SWAT Literature Database for Peer-Reviewed Journal Articles

Title:Impact of climate change on sediment yield in the Mekong River basin: A case study of the Nam Ou basin, Lao PDR 
Authors:Shrestha, B., M.S. Babel, S. Maskey, A. van Griensven, S. Uhlenbrook, A. Green and I. Akkharath 
Journal:Hydrology and Earth System Sciences 
Volume (Issue):17 
Article ID: 
URL (non-DOI journals): 
Broad Application Category:hydrologic and pollutant 
Primary Application Category:climate change 
Secondary Application Category:sediment loss and transport 
Watershed Description:26,180 km^2 Nam Ou River, located in northern Lao PDR.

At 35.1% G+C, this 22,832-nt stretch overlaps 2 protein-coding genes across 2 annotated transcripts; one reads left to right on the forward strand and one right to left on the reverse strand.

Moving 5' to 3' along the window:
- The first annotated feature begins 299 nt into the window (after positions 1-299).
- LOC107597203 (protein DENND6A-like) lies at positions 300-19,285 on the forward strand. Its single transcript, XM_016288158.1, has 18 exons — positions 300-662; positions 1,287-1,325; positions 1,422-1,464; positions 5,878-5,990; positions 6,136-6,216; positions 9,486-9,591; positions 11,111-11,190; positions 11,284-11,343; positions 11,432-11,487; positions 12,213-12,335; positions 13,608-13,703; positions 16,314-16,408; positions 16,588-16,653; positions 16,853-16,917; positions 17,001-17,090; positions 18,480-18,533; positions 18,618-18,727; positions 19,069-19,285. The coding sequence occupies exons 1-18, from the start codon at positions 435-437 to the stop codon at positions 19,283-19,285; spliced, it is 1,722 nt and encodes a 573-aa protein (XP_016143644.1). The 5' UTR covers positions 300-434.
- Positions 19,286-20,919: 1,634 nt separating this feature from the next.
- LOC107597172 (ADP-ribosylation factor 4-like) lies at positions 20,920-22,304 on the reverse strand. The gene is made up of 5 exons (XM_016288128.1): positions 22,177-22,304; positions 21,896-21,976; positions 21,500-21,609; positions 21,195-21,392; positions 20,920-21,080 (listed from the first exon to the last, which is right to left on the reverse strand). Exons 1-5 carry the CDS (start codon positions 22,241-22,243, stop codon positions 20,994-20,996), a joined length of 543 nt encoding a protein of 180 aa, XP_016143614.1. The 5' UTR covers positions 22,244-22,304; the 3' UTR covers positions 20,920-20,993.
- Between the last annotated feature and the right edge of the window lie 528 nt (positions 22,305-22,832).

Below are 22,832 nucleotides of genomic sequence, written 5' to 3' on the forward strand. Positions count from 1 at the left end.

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Abstract:This paper evaluates the impact of climate change on sediment yield in the Nam Ou basin located in northern Laos. Future climate (temperature and precipitation) from four general circulation models (GCMs) that are found to perform well in the Mekong region and a regional circulation model (PRECIS) are downscaled using a delta change approach. The Soil and Water Assessment Tool (SWAT) is used to assess future changes in sediment flux attributable to climate change. Results indicate up to 3.0 degree C shift in seasonal temperature and 27% (decrease) to 41% (increase) in seasonal precipitation. The largest increase in temperature is observed in the dry season while the largest change in precipitation is observed in the wet season. In general, temperature shows increasing trends but changes in precipitation are not unidirectional and vary depending on the greenhouse gas emission scenarios (GHGES), climate models, prediction period and season. The simulation results show that the changes in annual stream discharges are likely to range from a 17% decrease to 66% increase in the future, which will lead to predicted changes in annual sediment yield ranging from a 27% decrease to about 160% increase. Changes in intra-annual (monthly) discharge as well as sediment yield are even greater (−62 to 105% in discharge and −88 to 243% in sediment yield). A higher discharge and sediment flux are expected during the wet seasons, although the highest relative changes are observed during the dry months. The results indicate high uncertainties in the direction and magnitude of changes of discharge as well as sediment yields due to climate change. As the projected climate change impact on sediment varies remarkably between the different climate models, the uncertainty should be taken into account in both sediment management and climate change adaptation.